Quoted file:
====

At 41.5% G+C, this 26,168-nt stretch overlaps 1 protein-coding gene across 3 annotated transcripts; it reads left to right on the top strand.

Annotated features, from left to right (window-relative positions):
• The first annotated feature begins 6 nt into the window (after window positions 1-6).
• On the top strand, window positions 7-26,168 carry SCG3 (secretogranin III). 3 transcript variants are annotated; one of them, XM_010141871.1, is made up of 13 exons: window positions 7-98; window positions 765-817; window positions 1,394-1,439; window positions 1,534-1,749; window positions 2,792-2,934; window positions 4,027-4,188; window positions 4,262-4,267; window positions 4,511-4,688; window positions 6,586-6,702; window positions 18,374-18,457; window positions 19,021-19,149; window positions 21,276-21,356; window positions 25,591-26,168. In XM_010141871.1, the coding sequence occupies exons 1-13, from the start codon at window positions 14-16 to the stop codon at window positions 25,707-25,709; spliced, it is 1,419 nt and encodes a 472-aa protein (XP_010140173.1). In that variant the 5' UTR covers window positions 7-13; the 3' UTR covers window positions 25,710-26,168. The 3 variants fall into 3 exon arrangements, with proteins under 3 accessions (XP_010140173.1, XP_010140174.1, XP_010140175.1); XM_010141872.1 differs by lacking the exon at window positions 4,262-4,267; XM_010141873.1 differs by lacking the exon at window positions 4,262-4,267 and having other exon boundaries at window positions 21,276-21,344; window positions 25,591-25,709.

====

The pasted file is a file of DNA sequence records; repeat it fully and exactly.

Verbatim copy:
At 41.5% G+C, this 26,168-nt stretch overlaps 1 protein-coding gene across 3 annotated transcripts; it reads left to right on the top strand.

Annotated features, from left to right (window-relative positions):
• The first annotated feature begins 6 nt into the window (after window positions 1-6).
• On the top strand, window positions 7-26,168 carry SCG3 (secretogranin III). 3 transcript variants are annotated; one of them, XM_010141871.1, is made up of 13 exons: window positions 7-98; window positions 765-817; window positions 1,394-1,439; window positions 1,534-1,749; window positions 2,792-2,934; window positions 4,027-4,188; window positions 4,262-4,267; window positions 4,511-4,688; window positions 6,586-6,702; window positions 18,374-18,457; window positions 19,021-19,149; window positions 21,276-21,356; window positions 25,591-26,168. In XM_010141871.1, the coding sequence occupies exons 1-13, from the start codon at window positions 14-16 to the stop codon at window positions 25,707-25,709; spliced, it is 1,419 nt and encodes a 472-aa protein (XP_010140173.1). In that variant the 5' UTR covers window positions 7-13; the 3' UTR covers window positions 25,710-26,168. The 3 variants fall into 3 exon arrangements, with proteins under 3 accessions (XP_010140173.1, XP_010140174.1, XP_010140175.1); XM_010141872.1 differs by lacking the exon at window positions 4,262-4,267; XM_010141873.1 differs by lacking the exon at window positions 4,262-4,267 and having other exon boundaries at window positions 21,276-21,344; window positions 25,591-25,709.